Pattern Drafting: The First Step of Garment Production | Hyden Yoo | Skillshare

Pattern Drafting: The First Step of Garment Production

Hyden Yoo, Owner, Hyden Yoo

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4 Lessons (25m)
    • 1. Trailer

      1:06
    • 2. T Shirt Styles

      3:06
    • 3. Taking Measurements

      4:31
    • 4. Creating a Paper Pattern

      16:01
19 students are watching this class

About This Class

What You'll Learn

In the world of fashion, the paper pattern plays an essential and often underappreciated role in the production of garments. We'll cover the simple 4-step process for pattern drafting: 

1. Measurement. Taking the proper measurements to build a pattern

2. Detailing. Creating dIfferent collar types, specifically for T-shirts. 

3. Materials. Selecting materials for a desired fit

4. Paper Drafting. Drafting the paper pattern

We will illustrate this lesson by generating a pattern for one of the simplest articles of clothing in your closet: the t-shirt.     

Young designers find themselves paying hundreds of dollars in order to have a pattern made for their samples.  With this class on Skillshare, however, we hope to teach you the basics of pattern making in order to improve your skills as a designer and take more control over the development process.

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Whether your end goal is to start a clothing line, make several of your favorite tees for personal wear, or just learn an integral part of the garment production process, this class will give you the professional insight you need to create paper patterns.  

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Transcripts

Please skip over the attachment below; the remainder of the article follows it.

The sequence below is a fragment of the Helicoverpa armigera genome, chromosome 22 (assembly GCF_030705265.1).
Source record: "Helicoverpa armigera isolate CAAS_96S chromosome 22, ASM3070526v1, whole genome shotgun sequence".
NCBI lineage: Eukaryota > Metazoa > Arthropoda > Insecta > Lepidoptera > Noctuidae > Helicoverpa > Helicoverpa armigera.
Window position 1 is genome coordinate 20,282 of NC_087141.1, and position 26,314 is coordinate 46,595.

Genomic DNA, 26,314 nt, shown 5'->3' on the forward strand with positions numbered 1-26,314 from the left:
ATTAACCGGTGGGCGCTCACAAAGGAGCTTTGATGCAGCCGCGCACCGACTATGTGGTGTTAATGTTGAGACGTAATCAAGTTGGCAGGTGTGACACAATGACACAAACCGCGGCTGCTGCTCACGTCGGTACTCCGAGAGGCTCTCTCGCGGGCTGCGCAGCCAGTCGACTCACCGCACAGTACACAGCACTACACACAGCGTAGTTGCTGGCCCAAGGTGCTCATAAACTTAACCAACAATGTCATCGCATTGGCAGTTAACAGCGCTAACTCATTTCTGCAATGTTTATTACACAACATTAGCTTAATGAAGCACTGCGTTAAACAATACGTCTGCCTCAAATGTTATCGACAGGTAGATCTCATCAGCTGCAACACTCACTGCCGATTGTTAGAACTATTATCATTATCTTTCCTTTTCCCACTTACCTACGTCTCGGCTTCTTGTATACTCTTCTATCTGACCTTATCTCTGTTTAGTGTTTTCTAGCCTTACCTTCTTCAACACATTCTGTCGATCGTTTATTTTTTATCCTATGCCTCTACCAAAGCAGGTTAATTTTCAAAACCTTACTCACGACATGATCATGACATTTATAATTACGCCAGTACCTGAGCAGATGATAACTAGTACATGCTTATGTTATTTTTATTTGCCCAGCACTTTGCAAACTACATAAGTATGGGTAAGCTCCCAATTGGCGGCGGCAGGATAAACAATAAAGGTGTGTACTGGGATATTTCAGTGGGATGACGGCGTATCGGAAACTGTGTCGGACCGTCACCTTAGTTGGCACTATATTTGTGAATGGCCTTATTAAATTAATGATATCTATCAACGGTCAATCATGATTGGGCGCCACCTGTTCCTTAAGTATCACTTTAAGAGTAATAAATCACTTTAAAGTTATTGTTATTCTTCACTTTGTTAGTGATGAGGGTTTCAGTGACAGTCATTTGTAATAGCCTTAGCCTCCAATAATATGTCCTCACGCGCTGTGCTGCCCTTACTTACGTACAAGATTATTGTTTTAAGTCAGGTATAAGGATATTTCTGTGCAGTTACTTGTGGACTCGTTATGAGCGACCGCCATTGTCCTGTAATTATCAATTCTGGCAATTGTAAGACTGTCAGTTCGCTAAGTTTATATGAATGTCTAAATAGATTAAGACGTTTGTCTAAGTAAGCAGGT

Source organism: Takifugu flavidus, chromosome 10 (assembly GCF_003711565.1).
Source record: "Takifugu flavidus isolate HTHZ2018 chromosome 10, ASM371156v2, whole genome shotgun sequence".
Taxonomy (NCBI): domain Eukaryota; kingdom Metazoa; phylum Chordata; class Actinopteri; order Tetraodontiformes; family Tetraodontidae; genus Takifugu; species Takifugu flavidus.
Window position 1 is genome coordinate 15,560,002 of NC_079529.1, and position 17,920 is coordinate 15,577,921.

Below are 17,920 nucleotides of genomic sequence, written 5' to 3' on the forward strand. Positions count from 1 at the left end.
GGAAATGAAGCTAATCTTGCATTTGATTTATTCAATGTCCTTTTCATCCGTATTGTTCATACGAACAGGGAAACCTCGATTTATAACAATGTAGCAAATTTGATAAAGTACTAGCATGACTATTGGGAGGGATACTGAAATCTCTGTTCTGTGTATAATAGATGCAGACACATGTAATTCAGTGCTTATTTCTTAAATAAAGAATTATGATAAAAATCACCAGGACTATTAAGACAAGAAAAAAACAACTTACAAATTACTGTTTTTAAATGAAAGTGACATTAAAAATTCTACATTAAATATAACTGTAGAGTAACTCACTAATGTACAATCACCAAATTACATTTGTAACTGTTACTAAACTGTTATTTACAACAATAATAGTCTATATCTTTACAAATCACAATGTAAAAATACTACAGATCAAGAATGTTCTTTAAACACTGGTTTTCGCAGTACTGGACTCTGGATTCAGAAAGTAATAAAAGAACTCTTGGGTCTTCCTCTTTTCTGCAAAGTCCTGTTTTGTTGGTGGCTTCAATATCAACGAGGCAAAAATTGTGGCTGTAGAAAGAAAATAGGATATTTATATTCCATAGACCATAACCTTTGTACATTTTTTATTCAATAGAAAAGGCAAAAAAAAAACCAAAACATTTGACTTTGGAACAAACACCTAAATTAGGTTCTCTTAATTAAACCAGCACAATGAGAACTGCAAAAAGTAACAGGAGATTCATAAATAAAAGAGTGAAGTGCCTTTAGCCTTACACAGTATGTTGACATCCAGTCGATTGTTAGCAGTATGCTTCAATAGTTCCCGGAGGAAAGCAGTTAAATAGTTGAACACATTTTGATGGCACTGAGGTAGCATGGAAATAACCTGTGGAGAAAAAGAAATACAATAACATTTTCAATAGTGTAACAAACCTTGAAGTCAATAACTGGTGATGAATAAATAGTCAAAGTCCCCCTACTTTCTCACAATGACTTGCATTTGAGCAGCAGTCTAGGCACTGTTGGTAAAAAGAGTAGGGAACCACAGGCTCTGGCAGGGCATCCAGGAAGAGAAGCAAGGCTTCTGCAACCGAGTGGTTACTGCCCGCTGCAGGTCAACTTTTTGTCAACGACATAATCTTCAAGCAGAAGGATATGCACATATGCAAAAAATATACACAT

2. T Shirt Styles: - going to your closet and pick out one of your favorite T shirts. - I went into my closet and dug out some pieces. - And then I also went through my collection as well and picked out some pieces, - so I'll run through them for you. - This T shirt is a V. - Naqi could tell. - I like being excellent, - but this is from our standard issue brand. - This one has little nubs of black jersey in there. - This guy is my Kanye West T shirt. - Um, - it's a suede T shirt, - very hard to get on because there's no stretch. - The type of fabric is really important. - If there's no stretch like something like this, - your head might not pop through the top, - which in this case is true. - This T shirt. - Um, - it's another standard issue piece. - There's like a raw edge detail here makes it look more distressed. - Or Warner kind of kind of cool, - a little detail that we did, - but it's little Henley peace long sleeve Henley. - This is one of my old beat up T shirts from several several several years back, - and it's just cool because it has the raw edge little vibe going on there, - but, - ah, - I've had it for a long time and it fits me really short, - like a crop top now, - so I rarely wear it. - This guy here is one of our T shirts from last season black T shirt with a print ideal in - here. - This, - like you're typical T shirt with the classic ribbing on the on the neck, - this T shirt, - even though it's long sleeve, - this T shirt would be quite simple to do just because if you see the neckline here, - there's no ribbing. - So it's all one material, - whereas if you were doing this one, - you would have to make a separate pattern for this ribbing piece ribbing fabric, - and you need, - um, - the regular jersey fabric. - This is probably easier to do, - but since we're customizing our own patterns and doing our favorite shirts will do this one - before we start actually drawing and cutting and making the pattern. - I just guy, - I want toe introduce the tools to you get a pencil, - a tape measure, - some scissors, - Scotch tape. - You're clear Ruler Um, - and we'll show you why Clear rulers better than a non clear ruler. - This'll guy, - your hip curve looks like a machete. - Most importantly, - your pattern paper. - Um, - as you could see, - there's little numbers and letters basically forming a grid, - and that's really important when you're putting down measurements and just to be more - precise. 3. Taking Measurements: Patty Yoon. She's an excellent pattern maker, so we work with her quite a bit. And she also has her own clothing line called Bond. And so, yeah, here's Patty Yoon and she's gonna help us draft the pattern. So we're gonna start with the body length, which you would take from this point down to the bottom. You can always lengthen it to make it more of a tunic, or you can make a shorter to do more of a crop top. So you take it from here at the highest point close to your neck, and you go straight down to the him. So this shirt is 28 and then we're going to do the chest. You usually measure it one inch below where the arm hole hits, so you just measured across and you write down that as well locally, since it's a T shirt and it's a knit fabric, the front in the back of the same. So it'll be really easy. The waste for the girls out there. You would usually measure it from here to 14 inches down. Since our waste, they're a little bit higher for guys. You would do it from 18 inches down. So that's where the Scotch tape comes in. So you just market there and then you could measure from side to side. Some teachers don't really have any waste shape. So if you want to make it smaller or just keep it straight, that's totally up to you. And then the sweep you would measure from the bottom side to the bottom side. Next is the across shoulder, which is actually going to measure how wide the shirt is across the top. You're gonna start from here, where the arm hole, the sleeve meat, and then you're gonna go across to the same point on the other side. And this actually is where you can also use your scotch tape again to make the rest of this little bit easier. So you would just market there. You can see the T shirt actually has a little bit of an angle here. If you make it straight, then you're gonna have these weird shoulders that kind of poke up from there. You're gonna take the measurement from the top of the shoulder, and that's going to give you your shoulder slope, which is usually like one W and 1/2 inches and then you're gonna take the neck measurement , which is from here to here, and you can make it a boat neck. You can make it. I don't know, like a nun neck if you want. The next part's a little bit tricky. So I definitely recommend having your scotch tape. You're gonna do the same again, and this way you can get a straight line. And if you mark the table with your scotch tape, you can see where the highest point of the shoulder is. So you gonna measure down from there? And from there to here is how low the back neck is gonna drop from the shoulder. And then you can also continue measuring from there to here, which is where the front neck is going to drop from the shoulder. This is a sleeve length from the shoulder seam to the end of the sleeve, and you're just going to take one more measurement down here, which is how big the arm opening is next. We're going to measure the arm hole flat so you'll start from the armpit here and you'll measure up to where the sleeve hits the shoulder. A couple more measurements and then we're done and ready to make a T shirt pattern. So you're gonna measure again from the highest point of the shoulder closest to your neck and for the across front and cross back, which is used to get the curve of the arm hole, you're gonna go five inches down on your tape measure. You can put another piece of Scotch tape there, and then you're gonna measure across from arm hole, tow armful, and then the last one is figuring out the arm hole curve on the back. But you're gonna flip the T shirt over, and you gonna measure down five inches and you're gonna measure from curved to curve. So those your basic measurements and then you can figure out if you want to do a giant hem or know him, or if you want to add a piece here at the neck like regular T shirts 4. Creating a Paper Pattern: Okay, So grab your list of measurements and we're going to be doing this with a Sharpie so that you guys can see. But I definitely would recommend using pencils. You can actually erase all the lines Were you will probably never really inevitably mess up the first time. So we're gonna go with the sweet first, which will has the bottom. I know it sounds strange to start with the bottom, but the T shirt we had was 21 inches. So you're gonna actually divide that by two, and you're gonna make a line across that's 21 inches, like so you make little marks here and here and then at the center point, which is 10.5. You're gonna make a line here or a little mark there. And this is where the gridded paper really comes in handy. But if you have, like, a l ruler or like some sort of writing gold thing that can guard you, you're gonna make just a big line up the front. You can make a dash line or whatever, since this is just for like, a reference for you, because you will be actually making a lot of measurements to the side of this. So now we're gonna go with, um, the body length, which was actually from the top of your shoulder to the bottomless shirt. This is also where you can actually, um, customize the laying for a lot if you like, by adding Mawr down here. But we're going to go head and measure up here. 20 hiding shirt was 28 inches. So we're gonna measure from here to be 28 since his rulers to short. We're just going to start it from here, which is the four inch mark. So you're going to market up here 24 inches. You can also continue the guideline like this. So now we're going to go and do the neck with which was from, like, where the shirt is from the side of your neck to the other side of your neck, which for Haydn, his T shirt was nine inches. So when actually center nine inches on this line, your center front line and you're gonna draw nine inches across. But just make sure that the center part is on the guideline. So you didn't make marks there, so that's your neck. So you took the angle of the shoulder measurement, which was one a quarter on Harden's shirt on. Most sure, it's going to be between one and 11 and 1.5 inches so you can actually measure down. I wouldn't have inches and then you're gonna draw a straight line across the shoulder on hand shirt was 18.5. So we're going to center that on the center line here and you're gonna make little marks. So now you can see that's the angle of your shoulder. If you forget this stub and just make it a straight line across, you can have, like weird spark shoulders. I mean, unless you're into that kind of thing. But this is just to follow your natural body shape. We're gonna do the chest, which, if you remember from our measurements, we didn't measure exactly where the chest came from. So what we're gonna do is make some guidelines along the sides the width of the chest, which waas, um, for our T shirt. It was 22 a half. So you're gonna center that on here, and you're just gonna kind of eyeball it and sort of make little marks on the side so that you know where the side where your armpits gonna hit At some point, we'll get back to that part later. So here your little guy lines. And now we're going to go into, um, the arm hole, which we said was flat, um, nine and 3/4 inches. So this part is a little tricky. You gotta swing the ruler around so that nine and 3/4 eventually hits your little lines that you made on the side. And that's where your armpits going to go. So it hits right here, So I'm gonna make another mark here. This is why I recommend doing this. And pencils, they don't have these distracting black marks all over your pattern. It'll make it easier to follow, and we'll do the same thing on this side. You're gonna swing the ruler around until your nine and 3/4 mark or whatever your arm hole measurement Waas hits the black line on the side. You're gonna make another mark there. So there's your armpit. So here this is the chest one. And now we're going to go into the waste, which, for most guys shirts is pretty straight for the girls shirts is going to be fairly curve, depending on, like how tight you like your shirts to fit. So we measured this from 18 inches down there and take it from here. The high point shoulder again. I'm gonna measure down 18 inches, which is here, and then you're going to center the waist measurement, which was 21. So that would be 10.5 here, and you're gonna make little marks in the side again. So now you see, you have a general outline of the side scene of your garments, which we're going to use our hip curve to kind of make a smooth curve all the way down against. This is the guy's shirt and they don't really wanna have any way shape. This is a really smooth line. You can actually use a straight rule on this part. So for all the girls out there who are doing this, this is where you can actually create a more fitted shirt here by bringing the waist measurement in. So also blindness in on this side again, if you just want to use a basic French curve from your local art store that should work out as well to get you a smooth curve in your pattern pieces. Now we're going to move on to the neck. So this is where you can actually get really creative, and you can make it a V neck or drop the neck down lower. But I'll follow Haydn's T shirt since we're just doing this for the first time. So the front neck drop was four. So you're actually taking it from the highest point of the shoulder, which was this line. So you're gonna measure down from here four inches and again, you're gonna want to make a smooth curve if you can. This is also why pencils. Good, Because you're gonna have to actually make a lot of little marks here and then blend the line. So next up is the across front, which is what we measured from five inches down. So you're gonna actually go back up to this high point again on your shoulder, and you're gonna measure down five inches and our measurement was 17. So we're gonna center that on this guideline that you made and you're gonna market at 17 inches across, which is here, and here. So all you need to do now is fill in the curve of the arm hole. So this is also a little bit tricky. And this is where your French, um, curve or your hip curve is really gonna come in handy. Luckily, it's NIT, and it's a T shirt, so it's not gonna, like, make or break anything. If you're curve is off by a little bit, and the easiest thing to do is just trace it folded and trace it over on the other side. But we'll go ahead and fill it it on this side as well. Just try to make it a smooth of a curve as possible, so you don't have weird like armpit nipples coming out. One shortcut you can take if, um, the across front and across back measurement are the same is to just trace this whole front body onto a new piece of pattern paper, and then you're going to actually raise the neckline for your back neck. Or however you want to customize it. So are back neck was 1.5 inches, which you would measure from the same point up here between the highest point of the neck and you're gonna measure down 1.5 inches here, and you're actually going to use the curve again to make a smooth curve. I think this and again you can fold it over to make it symmetrical on the right side of the back neck and left side of the back. Nick. But that's just one way to save time, since with T shirts, mostly time the front and back of the same If the across back is different and wider than the across front here, you can actually just get rid of the arm hole or not traced arm hole over onto the back and just do the same thing. But just make it the wider measurement here, depending on what your cross back came in and then you're done with the back pattern. So now that you have your basic body, you're gonna add this seam allowance and it's actually, um, what you're gonna so together. So for most T shirts is actually pretty small, like 1/4 of an inch. But since this is our first pattern, I'm gonna go ahead and make it 1/2 a niche. So this is where your clear ruler comes in and you're actually just gonna line up? If you see here is greeted off at half a niche and you're just gonna line up the half inch line with your pencil lines for your pattern and you're just gonna kind of run your pencil along the edge and you're making a smooth half inch, um, section over here. So this is where you're gonna be stitching. And this is the seam allowance. And for the bottom, if you want to do like a 3/4 inch hem, you just line of the 3/4 line. Just draw it across. The next pattern piece we're gonna do is a sleeve, so you can tell looking at your T shirt, it's actually pretty simple. So we're gonna start again with the hem of the sleeve. So you're kind of work, um, from their up the way you did with the body. So we'll just draw a straight line across. Take what the measurement waas for the whole hem of your sleeve and you're gonna mark off the beginning, the middle and the end, 17 and 14 and then you're gonna take the length, which is from this point down to this point, which the T shirt that we measured was nine inches. Soon a line it up with nine here, and you're gonna draw a straight line up. So you ever sent a line and you're gonna actually take your bicep measurement, which is from your armpit straight this way. So I'm gonna take hardens measurement of 16 and we're gonna center it on the line that he drew from top to bottom, and you do line at the beginning, the end, and make sure it lines up in the middle here and again. This is kind of like the way we did the chest with, um, the body pattern. So you just kind of going to kind of make a few, um, going to make a few lines up and down the sides. The next measurement we're gonna do is the sleeve insane, which is actually the under seem of the sleeve. So you're going to take that measurement which four hardens. It was three. And you're gonna again swing the ruler around the way you did with the body until it hits three. At this point and with little marks that you made on the side from this point, and that's right. Word hits. So you just gonna draw smooth line from there to there? So now we have almost everything. We just need to draw the curve in. So again, you're going to take your hip curve or your son's curve. And since it's nit, um, like the jersey fabric and it has a lot of stretch, you just kind of make a general curve as long as this smooth from this point. So now on to double check your sleeve, the measurement you took, you can take that flimsy ruler again and you're gonna measure along not the seam allowance , but the actual curve line of the pattern. Because if you don't do this, you'll enabled weird puckers and like bubbles, where you so that's leaving. So you're gonna take this and again, you can do this with your tape measure. You take this times to, and if it matches up the curve of your sleeve, then you're good to go till next time Last pattern piece, depending on if you want to do a rib on your neck line, um, is just gonna be a rectangle. Take a measuring tape here and you'll make sure you start from one scene so you can keep track of how much O. R. Where you started and you'll know exactly how much to cut. So you gonna measure all around the neckline, so we have 23 a half inches in, depending on how big your neckline is. That number's going vary for this T shirt. It's going to be 23 inches and see here, and because it's on the fold, you're gonna take this measurement and you're gonna double it. So this one here is 3/4 of an inch suburban and do an inch and 1/2 and there it is, your neck rib boom.